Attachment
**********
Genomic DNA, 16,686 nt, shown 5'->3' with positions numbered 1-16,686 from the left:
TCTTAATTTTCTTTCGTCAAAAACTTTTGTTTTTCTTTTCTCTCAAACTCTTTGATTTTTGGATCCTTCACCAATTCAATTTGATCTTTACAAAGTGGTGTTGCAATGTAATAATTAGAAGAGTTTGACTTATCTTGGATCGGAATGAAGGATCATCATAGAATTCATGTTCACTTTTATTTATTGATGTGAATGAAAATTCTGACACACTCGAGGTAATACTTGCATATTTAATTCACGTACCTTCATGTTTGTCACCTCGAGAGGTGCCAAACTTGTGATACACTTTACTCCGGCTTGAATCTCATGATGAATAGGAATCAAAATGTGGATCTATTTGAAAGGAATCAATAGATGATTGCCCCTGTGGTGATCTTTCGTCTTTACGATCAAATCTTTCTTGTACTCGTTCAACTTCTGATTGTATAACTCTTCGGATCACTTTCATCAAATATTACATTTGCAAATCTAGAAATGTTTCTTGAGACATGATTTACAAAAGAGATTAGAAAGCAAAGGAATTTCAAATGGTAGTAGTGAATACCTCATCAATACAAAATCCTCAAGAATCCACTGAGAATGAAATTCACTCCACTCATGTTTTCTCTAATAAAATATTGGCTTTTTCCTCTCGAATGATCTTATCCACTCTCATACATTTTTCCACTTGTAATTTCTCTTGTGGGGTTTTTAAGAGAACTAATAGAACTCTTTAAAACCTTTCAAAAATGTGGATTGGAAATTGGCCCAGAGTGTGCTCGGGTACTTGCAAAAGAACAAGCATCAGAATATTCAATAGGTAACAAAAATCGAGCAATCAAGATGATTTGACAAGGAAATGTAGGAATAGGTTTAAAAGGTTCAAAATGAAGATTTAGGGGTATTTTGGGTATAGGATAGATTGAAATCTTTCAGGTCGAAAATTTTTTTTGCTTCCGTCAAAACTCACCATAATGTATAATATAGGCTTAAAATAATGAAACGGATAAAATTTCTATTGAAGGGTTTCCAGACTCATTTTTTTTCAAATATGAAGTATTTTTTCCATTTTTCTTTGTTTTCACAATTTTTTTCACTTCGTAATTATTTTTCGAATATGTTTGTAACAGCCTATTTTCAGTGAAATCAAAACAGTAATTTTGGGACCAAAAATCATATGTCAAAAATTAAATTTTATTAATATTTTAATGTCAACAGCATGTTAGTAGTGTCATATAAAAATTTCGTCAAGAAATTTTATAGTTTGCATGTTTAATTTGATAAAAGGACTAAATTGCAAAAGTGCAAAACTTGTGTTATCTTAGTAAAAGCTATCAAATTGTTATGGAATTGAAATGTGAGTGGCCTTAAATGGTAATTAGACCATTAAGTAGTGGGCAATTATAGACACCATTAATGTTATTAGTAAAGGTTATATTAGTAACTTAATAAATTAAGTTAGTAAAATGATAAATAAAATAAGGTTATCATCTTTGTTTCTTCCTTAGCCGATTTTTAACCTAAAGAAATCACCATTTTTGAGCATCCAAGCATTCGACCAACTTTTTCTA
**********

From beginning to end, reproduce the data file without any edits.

Genomic DNA, 16,686 nt, shown 5'->3' with positions numbered 1-16,686 from the left:
TCTTAATTTTCTTTCGTCAAAAACTTTTGTTTTTCTTTTCTCTCAAACTCTTTGATTTTTGGATCCTTCACCAATTCAATTTGATCTTTACAAAGTGGTGTTGCAATGTAATAATTAGAAGAGTTTGACTTATCTTGGATCGGAATGAAGGATCATCATAGAATTCATGTTCACTTTTATTTATTGATGTGAATGAAAATTCTGACACACTCGAGGTAATACTTGCATATTTAATTCACGTACCTTCATGTTTGTCACCTCGAGAGGTGCCAAACTTGTGATACACTTTACTCCGGCTTGAATCTCATGATGAATAGGAATCAAAATGTGGATCTATTTGAAAGGAATCAATAGATGATTGCCCCTGTGGTGATCTTTCGTCTTTACGATCAAATCTTTCTTGTACTCGTTCAACTTCTGATTGTATAACTCTTCGGATCACTTTCATCAAATATTACATTTGCAAATCTAGAAATGTTTCTTGAGACATGATTTACAAAAGAGATTAGAAAGCAAAGGAATTTCAAATGGTAGTAGTGAATACCTCATCAATACAAAATCCTCAAGAATCCACTGAGAATGAAATTCACTCCACTCATGTTTTCTCTAATAAAATATTGGCTTTTTCCTCTCGAATGATCTTATCCACTCTCATACATTTTTCCACTTGTAATTTCTCTTGTGGGGTTTTTAAGAGAACTAATAGAACTCTTTAAAACCTTTCAAAAATGTGGATTGGAAATTGGCCCAGAGTGTGCTCGGGTACTTGCAAAAGAACAAGCATCAGAATATTCAATAGGTAACAAAAATCGAGCAATCAAGATGATTTGACAAGGAAATGTAGGAATAGGTTTAAAAGGTTCAAAATGAAGATTTAGGGGTATTTTGGGTATAGGATAGATTGAAATCTTTCAGGTCGAAAATTTTTTTTGCTTCCGTCAAAACTCACCATAATGTATAATATAGGCTTAAAATAATGAAACGGATAAAATTTCTATTGAAGGGTTTCCAGACTCATTTTTTTTCAAATATGAAGTATTTTTTCCATTTTTCTTTGTTTTCACAATTTTTTTCACTTCGTAATTATTTTTCGAATATGTTTGTAACAGCCTATTTTCAGTGAAATCAAAACAGTAATTTTGGGACCAAAAATCATATGTCAAAAATTAAATTTTATTAATATTTTAATGTCAACAGCATGTTAGTAGTGTCATATAAAAATTTCGTCAAGAAATTTTATAGTTTGCATGTTTAATTTGATAAAAGGACTAAATTGCAAAAGTGCAAAACTTGTGTTATCTTAGTAAAAGCTATCAAATTGTTATGGAATTGAAATGTGAGTGGCCTTAAATGGTAATTAGACCATTAAGTAGTGGGCAATTATAGACACCATTAATGTTATTAGTAAAGGTTATATTAGTAACTTAATAAATTAAGTTAGTAAAATGATAAATAAAATAAGGTTATCATCTTTGTTTCTTCCTTAGCCGATTTTTAACCTAAAGAAATCACCATTTTTGAGCATCCAAGCATTCGACCAACTTTTTCTA